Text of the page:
Trade Unions and Political Parties

  • Andrew J. Taylor


The party-union relationship sprang from the political weakness of unions. As unions were outside the established power structure it was unlikely they would find allies amongst the established parties, though there were exceptions such as the alliance of some British unions with the Liberal Party in the late nineteenth century. As outsider groups they were drawn to outsider parties who made union concerns central to their appeal and who tended to be socialist. The link between unions and socialism (or in the case of American unions, with state intervention) was a reflection of the wish to restructure political and economic power in favour of outsider interests. In parliamentary democracies ‘socialism’ meant reformism not revolution, unions supported particular parties so as to influence them in government and secure concessions. Outsider parties welcomed union support, seeing in the unions a valuable source of finance, votes and organisation to support their electoral take-off. So the relationship was seen as mutually beneficial to two outsider groups striving for access to the political process.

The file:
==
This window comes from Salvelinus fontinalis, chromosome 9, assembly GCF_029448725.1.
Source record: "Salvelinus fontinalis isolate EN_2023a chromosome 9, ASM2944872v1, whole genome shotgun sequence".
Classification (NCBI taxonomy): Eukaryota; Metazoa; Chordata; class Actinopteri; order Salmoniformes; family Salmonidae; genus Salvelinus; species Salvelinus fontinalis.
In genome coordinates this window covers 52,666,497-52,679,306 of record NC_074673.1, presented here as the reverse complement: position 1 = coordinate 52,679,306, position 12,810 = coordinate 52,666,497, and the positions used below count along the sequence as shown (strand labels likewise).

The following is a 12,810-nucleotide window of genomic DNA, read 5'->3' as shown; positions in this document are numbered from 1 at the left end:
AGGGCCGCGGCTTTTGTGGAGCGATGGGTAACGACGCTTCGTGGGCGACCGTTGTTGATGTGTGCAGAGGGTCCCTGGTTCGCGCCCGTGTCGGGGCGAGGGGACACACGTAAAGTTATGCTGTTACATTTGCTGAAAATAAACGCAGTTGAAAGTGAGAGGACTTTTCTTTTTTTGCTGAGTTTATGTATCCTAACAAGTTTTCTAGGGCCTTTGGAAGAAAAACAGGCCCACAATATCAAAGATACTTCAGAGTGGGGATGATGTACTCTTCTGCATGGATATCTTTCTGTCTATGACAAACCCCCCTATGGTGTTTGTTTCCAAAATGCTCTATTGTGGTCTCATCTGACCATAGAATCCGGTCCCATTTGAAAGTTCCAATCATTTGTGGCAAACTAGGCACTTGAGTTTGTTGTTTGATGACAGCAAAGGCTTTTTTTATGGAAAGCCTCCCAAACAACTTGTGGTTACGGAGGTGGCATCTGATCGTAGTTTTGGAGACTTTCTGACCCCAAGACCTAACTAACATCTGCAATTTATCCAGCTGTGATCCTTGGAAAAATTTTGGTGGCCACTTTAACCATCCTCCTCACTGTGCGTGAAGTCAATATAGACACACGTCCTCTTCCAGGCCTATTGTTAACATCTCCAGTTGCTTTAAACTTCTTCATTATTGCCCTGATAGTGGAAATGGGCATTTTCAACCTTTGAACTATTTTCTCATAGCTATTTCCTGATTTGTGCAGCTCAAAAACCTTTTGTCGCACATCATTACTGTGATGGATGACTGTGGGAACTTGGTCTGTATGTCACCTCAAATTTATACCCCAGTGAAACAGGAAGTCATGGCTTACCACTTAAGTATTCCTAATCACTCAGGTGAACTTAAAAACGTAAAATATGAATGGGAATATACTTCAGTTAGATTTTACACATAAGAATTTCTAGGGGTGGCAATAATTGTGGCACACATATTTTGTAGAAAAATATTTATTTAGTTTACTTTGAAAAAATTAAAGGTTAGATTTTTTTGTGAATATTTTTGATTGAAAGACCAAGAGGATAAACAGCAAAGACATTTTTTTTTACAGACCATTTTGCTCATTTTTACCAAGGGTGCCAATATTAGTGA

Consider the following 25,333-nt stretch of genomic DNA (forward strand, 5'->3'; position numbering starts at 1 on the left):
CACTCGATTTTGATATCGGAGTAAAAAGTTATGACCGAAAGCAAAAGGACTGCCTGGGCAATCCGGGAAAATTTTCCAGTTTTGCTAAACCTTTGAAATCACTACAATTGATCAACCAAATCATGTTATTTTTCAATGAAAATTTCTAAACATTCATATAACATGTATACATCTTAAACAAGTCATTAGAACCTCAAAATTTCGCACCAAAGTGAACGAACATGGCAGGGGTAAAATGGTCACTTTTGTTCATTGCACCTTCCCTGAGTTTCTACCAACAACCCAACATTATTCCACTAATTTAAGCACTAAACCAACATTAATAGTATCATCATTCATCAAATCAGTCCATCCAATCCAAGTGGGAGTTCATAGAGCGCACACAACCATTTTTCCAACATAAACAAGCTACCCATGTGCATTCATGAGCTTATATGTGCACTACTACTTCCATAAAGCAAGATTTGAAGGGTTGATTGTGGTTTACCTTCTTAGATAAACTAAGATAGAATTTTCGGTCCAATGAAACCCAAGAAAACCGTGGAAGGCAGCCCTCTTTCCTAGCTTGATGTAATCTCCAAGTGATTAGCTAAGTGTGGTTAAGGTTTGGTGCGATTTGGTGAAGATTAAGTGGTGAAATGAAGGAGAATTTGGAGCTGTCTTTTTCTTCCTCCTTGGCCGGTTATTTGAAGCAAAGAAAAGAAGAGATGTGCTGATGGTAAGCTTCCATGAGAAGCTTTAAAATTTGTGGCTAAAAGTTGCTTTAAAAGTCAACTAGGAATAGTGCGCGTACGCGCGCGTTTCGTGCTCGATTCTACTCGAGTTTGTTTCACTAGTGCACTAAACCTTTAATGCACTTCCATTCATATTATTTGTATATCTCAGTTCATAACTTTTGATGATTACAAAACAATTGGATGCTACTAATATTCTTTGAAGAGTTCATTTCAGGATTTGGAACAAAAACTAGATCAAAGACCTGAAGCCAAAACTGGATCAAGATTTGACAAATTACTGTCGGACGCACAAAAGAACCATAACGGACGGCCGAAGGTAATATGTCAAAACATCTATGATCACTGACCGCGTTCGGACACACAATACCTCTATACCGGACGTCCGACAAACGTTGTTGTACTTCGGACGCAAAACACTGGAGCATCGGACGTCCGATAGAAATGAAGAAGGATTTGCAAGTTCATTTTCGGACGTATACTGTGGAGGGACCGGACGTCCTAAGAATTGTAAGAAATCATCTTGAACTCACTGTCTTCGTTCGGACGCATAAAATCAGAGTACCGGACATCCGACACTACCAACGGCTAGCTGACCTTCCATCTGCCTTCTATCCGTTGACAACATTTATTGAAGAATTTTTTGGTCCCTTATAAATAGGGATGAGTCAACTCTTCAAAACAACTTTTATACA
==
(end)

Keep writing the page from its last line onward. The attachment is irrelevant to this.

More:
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Notes and References

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Copyright information

© Andrew Taylor 1989

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  • Andrew J. Taylor

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